By: Bob Hallett

On a warm summer night, it is everywhere, wafting on a sea of voices from George Street clubs, through the windows of passing cars, whistled by the burly delivery men wheeling kegs of 
beer down the cobbled
 streets, hummed by the
 girls pouring pints at a dozen pubs, old ballads mingled with new love songs, instruments of simple wood and wire somehow mixed with the latest beats from London and Los Angeles.

It is welcoming and inclusive, exotic and familiar.

Newfoundland music can be a hard thing to pin down. Those who emigrate here often list it as the element that pulled them into local culture – it is welcoming and inclusive, exotic and familiar, the soundtrack and undercurrent to the place itself. A night spent in a good pub, with the crowd singing and swaying to the old music is a wonderful thing indeed, a collective and joyful experience,
all too rare in the modern world.

Folklorists struggle to define
it – the music of the city is a unique mélange, one where the ancient and the modern co-exist comfortably and without contradiction. Locals just say the music is in their blood, part of their DNA, like the love of a salt sea breeze, and the constant yearning for home.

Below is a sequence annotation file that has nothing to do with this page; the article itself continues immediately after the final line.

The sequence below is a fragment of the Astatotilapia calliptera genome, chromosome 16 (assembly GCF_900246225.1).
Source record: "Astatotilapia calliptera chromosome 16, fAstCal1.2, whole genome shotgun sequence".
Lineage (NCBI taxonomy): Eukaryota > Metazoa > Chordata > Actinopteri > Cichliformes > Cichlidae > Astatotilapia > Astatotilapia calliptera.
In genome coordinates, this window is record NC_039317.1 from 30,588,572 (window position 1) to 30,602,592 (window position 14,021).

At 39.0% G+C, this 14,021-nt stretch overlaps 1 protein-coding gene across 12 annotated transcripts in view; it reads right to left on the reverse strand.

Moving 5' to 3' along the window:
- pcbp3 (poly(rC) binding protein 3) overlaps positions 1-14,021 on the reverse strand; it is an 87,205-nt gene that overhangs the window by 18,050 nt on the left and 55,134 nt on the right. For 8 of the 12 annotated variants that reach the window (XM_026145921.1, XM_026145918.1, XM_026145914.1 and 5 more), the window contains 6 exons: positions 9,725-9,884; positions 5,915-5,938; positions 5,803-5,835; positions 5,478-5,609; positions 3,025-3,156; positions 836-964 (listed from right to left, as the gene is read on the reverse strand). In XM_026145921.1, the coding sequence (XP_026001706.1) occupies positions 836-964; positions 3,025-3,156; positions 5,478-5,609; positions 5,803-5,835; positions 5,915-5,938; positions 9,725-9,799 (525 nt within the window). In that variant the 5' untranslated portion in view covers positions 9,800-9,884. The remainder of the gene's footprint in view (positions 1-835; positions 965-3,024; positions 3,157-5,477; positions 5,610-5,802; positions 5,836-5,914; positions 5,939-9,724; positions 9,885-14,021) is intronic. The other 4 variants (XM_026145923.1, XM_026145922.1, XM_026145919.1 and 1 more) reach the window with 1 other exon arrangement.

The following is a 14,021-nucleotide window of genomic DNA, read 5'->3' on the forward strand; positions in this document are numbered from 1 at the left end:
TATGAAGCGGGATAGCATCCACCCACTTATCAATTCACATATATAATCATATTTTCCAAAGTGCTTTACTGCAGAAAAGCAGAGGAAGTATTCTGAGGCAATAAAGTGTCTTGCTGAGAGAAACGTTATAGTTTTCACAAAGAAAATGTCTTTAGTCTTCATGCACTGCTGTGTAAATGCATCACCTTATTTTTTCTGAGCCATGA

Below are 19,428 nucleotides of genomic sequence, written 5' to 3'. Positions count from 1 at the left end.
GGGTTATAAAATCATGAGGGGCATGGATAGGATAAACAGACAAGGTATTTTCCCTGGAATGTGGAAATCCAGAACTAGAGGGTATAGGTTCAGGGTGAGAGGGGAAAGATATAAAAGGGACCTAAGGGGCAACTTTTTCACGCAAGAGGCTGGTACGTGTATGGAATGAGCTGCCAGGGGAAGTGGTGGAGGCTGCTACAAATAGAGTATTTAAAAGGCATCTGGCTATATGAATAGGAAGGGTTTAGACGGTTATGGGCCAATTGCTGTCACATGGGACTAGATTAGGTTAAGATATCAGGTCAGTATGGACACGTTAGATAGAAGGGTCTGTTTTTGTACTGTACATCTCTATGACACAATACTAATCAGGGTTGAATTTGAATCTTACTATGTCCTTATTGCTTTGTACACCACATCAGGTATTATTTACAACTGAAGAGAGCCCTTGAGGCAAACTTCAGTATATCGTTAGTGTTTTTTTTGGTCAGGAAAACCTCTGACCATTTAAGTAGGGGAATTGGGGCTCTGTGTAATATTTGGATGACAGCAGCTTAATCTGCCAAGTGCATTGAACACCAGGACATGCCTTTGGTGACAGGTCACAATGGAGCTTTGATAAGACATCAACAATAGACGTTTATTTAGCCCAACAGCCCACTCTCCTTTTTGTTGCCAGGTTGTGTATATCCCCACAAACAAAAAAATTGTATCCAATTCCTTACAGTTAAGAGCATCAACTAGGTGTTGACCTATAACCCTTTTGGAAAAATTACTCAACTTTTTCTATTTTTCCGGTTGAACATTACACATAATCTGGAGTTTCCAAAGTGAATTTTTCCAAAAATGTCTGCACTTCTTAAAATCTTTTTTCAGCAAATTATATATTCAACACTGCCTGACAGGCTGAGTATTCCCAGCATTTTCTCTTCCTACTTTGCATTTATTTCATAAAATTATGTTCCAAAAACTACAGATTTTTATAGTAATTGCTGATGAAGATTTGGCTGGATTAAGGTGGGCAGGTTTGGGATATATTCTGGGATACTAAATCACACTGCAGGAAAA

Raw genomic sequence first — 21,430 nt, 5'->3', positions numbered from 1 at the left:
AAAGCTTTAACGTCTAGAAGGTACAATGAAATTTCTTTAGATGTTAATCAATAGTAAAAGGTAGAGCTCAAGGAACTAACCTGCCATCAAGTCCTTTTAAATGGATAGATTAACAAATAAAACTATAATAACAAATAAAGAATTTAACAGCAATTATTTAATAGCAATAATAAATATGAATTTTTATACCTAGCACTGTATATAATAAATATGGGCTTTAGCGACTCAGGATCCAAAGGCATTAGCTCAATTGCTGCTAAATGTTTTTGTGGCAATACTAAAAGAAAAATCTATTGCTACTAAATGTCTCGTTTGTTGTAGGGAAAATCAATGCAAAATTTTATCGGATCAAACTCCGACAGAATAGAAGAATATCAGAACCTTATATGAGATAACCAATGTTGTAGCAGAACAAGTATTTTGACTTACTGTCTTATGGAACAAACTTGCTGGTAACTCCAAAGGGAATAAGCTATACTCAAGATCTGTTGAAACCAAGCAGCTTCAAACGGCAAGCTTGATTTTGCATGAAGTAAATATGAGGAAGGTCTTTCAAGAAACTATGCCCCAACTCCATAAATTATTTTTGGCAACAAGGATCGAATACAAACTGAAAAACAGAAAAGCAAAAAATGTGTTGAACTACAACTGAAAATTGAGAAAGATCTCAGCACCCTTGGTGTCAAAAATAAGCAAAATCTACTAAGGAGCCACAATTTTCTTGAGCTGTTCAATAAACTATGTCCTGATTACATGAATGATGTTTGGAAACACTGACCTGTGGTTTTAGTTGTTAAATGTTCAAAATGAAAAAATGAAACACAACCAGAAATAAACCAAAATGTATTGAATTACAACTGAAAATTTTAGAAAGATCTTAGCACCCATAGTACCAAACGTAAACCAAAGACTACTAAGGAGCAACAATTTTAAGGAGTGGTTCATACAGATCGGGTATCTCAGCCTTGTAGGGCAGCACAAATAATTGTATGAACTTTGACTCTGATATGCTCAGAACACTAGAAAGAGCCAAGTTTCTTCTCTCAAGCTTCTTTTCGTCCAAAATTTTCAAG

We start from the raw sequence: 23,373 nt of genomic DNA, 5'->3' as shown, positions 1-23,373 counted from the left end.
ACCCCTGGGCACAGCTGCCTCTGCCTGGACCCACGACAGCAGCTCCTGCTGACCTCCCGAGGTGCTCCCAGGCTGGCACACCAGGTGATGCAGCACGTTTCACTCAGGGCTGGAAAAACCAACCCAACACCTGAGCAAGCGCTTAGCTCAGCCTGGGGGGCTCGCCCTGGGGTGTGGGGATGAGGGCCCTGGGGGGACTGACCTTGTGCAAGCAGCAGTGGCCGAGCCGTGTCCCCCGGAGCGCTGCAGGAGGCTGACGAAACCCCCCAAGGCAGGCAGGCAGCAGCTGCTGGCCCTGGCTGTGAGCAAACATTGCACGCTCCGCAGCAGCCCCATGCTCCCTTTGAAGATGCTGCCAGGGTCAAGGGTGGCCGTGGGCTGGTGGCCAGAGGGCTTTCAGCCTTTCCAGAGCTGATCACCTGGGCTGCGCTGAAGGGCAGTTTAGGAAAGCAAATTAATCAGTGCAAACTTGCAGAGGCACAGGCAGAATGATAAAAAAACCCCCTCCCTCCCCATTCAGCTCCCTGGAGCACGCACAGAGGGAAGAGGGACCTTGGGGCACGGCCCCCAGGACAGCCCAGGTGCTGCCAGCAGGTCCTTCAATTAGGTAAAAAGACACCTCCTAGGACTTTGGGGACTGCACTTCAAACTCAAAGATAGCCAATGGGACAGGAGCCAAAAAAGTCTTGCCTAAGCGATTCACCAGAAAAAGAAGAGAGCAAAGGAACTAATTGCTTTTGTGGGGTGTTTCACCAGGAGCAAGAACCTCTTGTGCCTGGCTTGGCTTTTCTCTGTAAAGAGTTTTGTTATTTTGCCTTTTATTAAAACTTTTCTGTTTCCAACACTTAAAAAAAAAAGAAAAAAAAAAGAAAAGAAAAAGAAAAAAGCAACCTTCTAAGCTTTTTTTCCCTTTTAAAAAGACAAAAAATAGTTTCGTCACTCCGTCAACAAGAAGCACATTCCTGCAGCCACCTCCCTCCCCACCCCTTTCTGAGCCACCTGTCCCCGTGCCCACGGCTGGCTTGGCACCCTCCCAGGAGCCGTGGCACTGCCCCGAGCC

Islanders are famous for their ingenuity and do-it-yourself attitude.

But what really distinguishes the music of Newfoundland is its emphasis on participation. Islanders are famous for their ingenuity and do-it-yourself attitude. Generation after generation carved houses and lived on bald rocks and barren headlands, and braved storms and tempests to master the cold Atlantic Ocean in tiny boats. Compared to those feats, singing and playing music was easy. Isolation and necessity forced inhabitants to embrace the idea that music is something anyone can embrace.

That healthy attitude continues today, and still fuels the energy that drives the pub bands in George Street clubs on a Saturday night. It fills community halls across the island with a joyous and unrestrained music, and wherever people gather it can be heard, around beach bonfires and in kitchens and sheds. Newfoundlanders see themselves as performers and audience alike, and each is ready to take a turn in either role.

The people of Newfoundland also know a secret that has been forgotten elsewhere: music does not have to come in a box from somewhere else, or happen on a vast stage, or on a TV screen. It is something that should be done, something to be shared.

In a cynical world, the music you can experience in St. John’s is an oasis of heart and sincerity.

Those who come here quickly learn this. Many go away with memories of the sounds they heard on the streets of St. John’s. Some are envious of its spirit and charm, others come again and again, relishing an atmosphere and spirit unlike anything to be found on the continent. In a cynical world, the music you can experience in St. John’s is an oasis of heart and sincerity.

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Published: February 7, 2019